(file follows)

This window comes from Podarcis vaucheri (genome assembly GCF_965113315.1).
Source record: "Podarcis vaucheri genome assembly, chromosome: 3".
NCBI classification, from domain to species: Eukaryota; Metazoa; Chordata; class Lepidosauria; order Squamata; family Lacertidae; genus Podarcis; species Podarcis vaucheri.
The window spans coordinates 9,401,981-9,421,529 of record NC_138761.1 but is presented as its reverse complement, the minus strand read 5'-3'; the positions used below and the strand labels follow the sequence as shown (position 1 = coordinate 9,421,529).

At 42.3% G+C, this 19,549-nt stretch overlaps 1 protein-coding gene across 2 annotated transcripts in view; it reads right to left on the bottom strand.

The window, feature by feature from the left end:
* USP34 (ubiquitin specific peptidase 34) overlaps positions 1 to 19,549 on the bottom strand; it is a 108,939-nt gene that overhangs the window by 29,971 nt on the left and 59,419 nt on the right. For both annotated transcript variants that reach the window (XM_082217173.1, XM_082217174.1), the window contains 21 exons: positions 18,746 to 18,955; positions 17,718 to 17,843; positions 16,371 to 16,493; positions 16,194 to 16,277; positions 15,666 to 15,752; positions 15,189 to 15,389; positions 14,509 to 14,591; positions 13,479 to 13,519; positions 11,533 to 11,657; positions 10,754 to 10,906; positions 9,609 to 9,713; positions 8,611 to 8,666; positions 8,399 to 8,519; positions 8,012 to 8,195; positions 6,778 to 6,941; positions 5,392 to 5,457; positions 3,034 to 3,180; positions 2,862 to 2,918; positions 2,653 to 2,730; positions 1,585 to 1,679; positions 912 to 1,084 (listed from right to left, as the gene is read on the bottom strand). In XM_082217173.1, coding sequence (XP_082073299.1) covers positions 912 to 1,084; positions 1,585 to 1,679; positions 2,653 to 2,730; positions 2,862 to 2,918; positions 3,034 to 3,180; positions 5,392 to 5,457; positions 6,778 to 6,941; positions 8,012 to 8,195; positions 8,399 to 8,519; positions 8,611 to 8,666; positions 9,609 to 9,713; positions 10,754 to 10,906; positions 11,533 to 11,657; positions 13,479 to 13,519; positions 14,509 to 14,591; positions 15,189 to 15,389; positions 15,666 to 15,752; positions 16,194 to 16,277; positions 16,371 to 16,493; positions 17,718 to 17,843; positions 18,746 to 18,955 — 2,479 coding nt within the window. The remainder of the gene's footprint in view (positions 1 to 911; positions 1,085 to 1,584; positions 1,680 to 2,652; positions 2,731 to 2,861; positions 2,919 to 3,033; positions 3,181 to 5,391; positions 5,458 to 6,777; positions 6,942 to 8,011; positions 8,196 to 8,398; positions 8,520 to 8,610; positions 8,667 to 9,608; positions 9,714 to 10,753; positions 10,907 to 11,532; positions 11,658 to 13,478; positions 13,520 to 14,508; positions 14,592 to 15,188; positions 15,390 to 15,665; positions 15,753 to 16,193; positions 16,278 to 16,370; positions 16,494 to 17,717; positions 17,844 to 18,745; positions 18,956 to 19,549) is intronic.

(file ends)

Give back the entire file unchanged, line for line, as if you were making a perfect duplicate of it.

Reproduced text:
This window comes from Podarcis vaucheri (genome assembly GCF_965113315.1).
Source record: "Podarcis vaucheri genome assembly, chromosome: 3".
NCBI classification, from domain to species: Eukaryota; Metazoa; Chordata; class Lepidosauria; order Squamata; family Lacertidae; genus Podarcis; species Podarcis vaucheri.
The window spans coordinates 9,401,981-9,421,529 of record NC_138761.1 but is presented as its reverse complement, the minus strand read 5'-3'; the positions used below and the strand labels follow the sequence as shown (position 1 = coordinate 9,421,529).

At 42.3% G+C, this 19,549-nt stretch overlaps 1 protein-coding gene across 2 annotated transcripts in view; it reads right to left on the bottom strand.

The window, feature by feature from the left end:
* USP34 (ubiquitin specific peptidase 34) overlaps positions 1 to 19,549 on the bottom strand; it is a 108,939-nt gene that overhangs the window by 29,971 nt on the left and 59,419 nt on the right. For both annotated transcript variants that reach the window (XM_082217173.1, XM_082217174.1), the window contains 21 exons: positions 18,746 to 18,955; positions 17,718 to 17,843; positions 16,371 to 16,493; positions 16,194 to 16,277; positions 15,666 to 15,752; positions 15,189 to 15,389; positions 14,509 to 14,591; positions 13,479 to 13,519; positions 11,533 to 11,657; positions 10,754 to 10,906; positions 9,609 to 9,713; positions 8,611 to 8,666; positions 8,399 to 8,519; positions 8,012 to 8,195; positions 6,778 to 6,941; positions 5,392 to 5,457; positions 3,034 to 3,180; positions 2,862 to 2,918; positions 2,653 to 2,730; positions 1,585 to 1,679; positions 912 to 1,084 (listed from right to left, as the gene is read on the bottom strand). In XM_082217173.1, coding sequence (XP_082073299.1) covers positions 912 to 1,084; positions 1,585 to 1,679; positions 2,653 to 2,730; positions 2,862 to 2,918; positions 3,034 to 3,180; positions 5,392 to 5,457; positions 6,778 to 6,941; positions 8,012 to 8,195; positions 8,399 to 8,519; positions 8,611 to 8,666; positions 9,609 to 9,713; positions 10,754 to 10,906; positions 11,533 to 11,657; positions 13,479 to 13,519; positions 14,509 to 14,591; positions 15,189 to 15,389; positions 15,666 to 15,752; positions 16,194 to 16,277; positions 16,371 to 16,493; positions 17,718 to 17,843; positions 18,746 to 18,955 — 2,479 coding nt within the window. The remainder of the gene's footprint in view (positions 1 to 911; positions 1,085 to 1,584; positions 1,680 to 2,652; positions 2,731 to 2,861; positions 2,919 to 3,033; positions 3,181 to 5,391; positions 5,458 to 6,777; positions 6,942 to 8,011; positions 8,196 to 8,398; positions 8,520 to 8,610; positions 8,667 to 9,608; positions 9,714 to 10,753; positions 10,907 to 11,532; positions 11,658 to 13,478; positions 13,520 to 14,508; positions 14,592 to 15,188; positions 15,390 to 15,665; positions 15,753 to 16,193; positions 16,278 to 16,370; positions 16,494 to 17,717; positions 17,844 to 18,745; positions 18,956 to 19,549) is intronic.